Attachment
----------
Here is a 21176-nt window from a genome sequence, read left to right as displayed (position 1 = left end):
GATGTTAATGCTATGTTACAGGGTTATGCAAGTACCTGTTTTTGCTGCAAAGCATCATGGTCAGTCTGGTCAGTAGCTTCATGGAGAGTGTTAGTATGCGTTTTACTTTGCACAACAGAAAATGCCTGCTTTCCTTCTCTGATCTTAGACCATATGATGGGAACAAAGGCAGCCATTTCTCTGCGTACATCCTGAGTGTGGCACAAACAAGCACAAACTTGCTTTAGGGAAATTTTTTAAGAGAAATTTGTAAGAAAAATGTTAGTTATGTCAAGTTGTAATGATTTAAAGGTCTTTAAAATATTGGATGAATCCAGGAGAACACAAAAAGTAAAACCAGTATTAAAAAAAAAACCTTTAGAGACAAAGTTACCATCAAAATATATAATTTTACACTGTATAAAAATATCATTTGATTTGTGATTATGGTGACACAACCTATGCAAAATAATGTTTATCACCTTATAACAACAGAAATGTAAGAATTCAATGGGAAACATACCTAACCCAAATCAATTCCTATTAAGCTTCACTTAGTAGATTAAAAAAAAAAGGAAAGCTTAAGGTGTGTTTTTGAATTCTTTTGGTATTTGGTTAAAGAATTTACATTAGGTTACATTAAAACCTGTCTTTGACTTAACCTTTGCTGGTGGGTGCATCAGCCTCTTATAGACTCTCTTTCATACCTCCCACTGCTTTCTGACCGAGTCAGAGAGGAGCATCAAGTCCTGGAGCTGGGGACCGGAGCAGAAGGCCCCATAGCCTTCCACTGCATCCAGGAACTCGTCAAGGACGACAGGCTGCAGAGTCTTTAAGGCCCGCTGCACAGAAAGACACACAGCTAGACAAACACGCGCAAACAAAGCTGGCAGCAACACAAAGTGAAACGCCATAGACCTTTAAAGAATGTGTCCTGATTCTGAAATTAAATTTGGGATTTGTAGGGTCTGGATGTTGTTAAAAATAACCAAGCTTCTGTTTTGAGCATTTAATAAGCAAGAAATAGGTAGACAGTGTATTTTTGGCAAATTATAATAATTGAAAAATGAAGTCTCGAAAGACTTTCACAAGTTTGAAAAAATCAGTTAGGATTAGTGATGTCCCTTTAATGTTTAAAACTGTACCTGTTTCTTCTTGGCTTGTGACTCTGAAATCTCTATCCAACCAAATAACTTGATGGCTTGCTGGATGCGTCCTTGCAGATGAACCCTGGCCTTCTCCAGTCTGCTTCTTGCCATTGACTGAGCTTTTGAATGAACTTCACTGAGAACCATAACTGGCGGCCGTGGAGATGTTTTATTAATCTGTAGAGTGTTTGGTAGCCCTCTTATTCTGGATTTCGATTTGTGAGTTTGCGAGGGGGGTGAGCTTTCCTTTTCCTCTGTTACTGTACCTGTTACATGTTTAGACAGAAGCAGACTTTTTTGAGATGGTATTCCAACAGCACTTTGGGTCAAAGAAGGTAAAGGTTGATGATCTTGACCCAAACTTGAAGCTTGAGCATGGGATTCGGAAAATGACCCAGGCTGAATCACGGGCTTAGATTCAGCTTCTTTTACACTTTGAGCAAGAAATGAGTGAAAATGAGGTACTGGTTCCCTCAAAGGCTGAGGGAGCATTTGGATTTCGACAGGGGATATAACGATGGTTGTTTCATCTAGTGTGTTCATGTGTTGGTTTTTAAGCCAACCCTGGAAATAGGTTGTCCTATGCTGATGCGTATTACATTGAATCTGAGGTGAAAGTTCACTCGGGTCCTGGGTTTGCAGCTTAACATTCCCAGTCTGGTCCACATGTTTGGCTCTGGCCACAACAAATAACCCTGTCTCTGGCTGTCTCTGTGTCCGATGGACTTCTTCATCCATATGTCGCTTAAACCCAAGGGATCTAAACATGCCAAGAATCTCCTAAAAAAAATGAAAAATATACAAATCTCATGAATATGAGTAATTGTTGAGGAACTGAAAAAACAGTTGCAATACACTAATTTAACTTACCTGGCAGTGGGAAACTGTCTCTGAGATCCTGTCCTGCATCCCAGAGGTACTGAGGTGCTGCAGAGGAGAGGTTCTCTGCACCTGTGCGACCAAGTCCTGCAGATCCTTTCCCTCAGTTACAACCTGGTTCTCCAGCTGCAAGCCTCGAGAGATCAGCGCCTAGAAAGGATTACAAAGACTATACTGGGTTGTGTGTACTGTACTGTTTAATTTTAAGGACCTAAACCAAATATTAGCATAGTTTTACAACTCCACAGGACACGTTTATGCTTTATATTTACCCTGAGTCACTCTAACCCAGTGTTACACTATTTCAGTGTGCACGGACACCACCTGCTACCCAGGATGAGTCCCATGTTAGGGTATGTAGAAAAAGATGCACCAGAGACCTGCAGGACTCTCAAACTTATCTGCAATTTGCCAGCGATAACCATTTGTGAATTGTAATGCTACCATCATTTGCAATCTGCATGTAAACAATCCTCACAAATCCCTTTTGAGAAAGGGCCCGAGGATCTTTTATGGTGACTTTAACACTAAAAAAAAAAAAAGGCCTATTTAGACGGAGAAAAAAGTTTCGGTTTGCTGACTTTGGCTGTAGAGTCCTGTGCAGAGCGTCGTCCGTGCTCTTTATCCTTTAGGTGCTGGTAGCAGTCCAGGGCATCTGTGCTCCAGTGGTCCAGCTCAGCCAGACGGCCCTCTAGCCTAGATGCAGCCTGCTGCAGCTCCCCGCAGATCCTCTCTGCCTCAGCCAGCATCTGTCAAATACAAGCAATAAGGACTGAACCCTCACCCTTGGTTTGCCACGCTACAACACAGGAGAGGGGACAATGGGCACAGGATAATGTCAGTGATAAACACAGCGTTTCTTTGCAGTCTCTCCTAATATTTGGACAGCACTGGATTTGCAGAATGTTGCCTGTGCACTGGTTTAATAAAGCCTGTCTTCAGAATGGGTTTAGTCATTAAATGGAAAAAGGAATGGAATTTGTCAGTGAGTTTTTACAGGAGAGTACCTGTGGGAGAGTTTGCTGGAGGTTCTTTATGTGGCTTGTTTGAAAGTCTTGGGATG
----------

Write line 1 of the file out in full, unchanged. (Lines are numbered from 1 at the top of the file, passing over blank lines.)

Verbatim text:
Here is a 21176-nt window from a genome sequence, read left to right as displayed (position 1 = left end):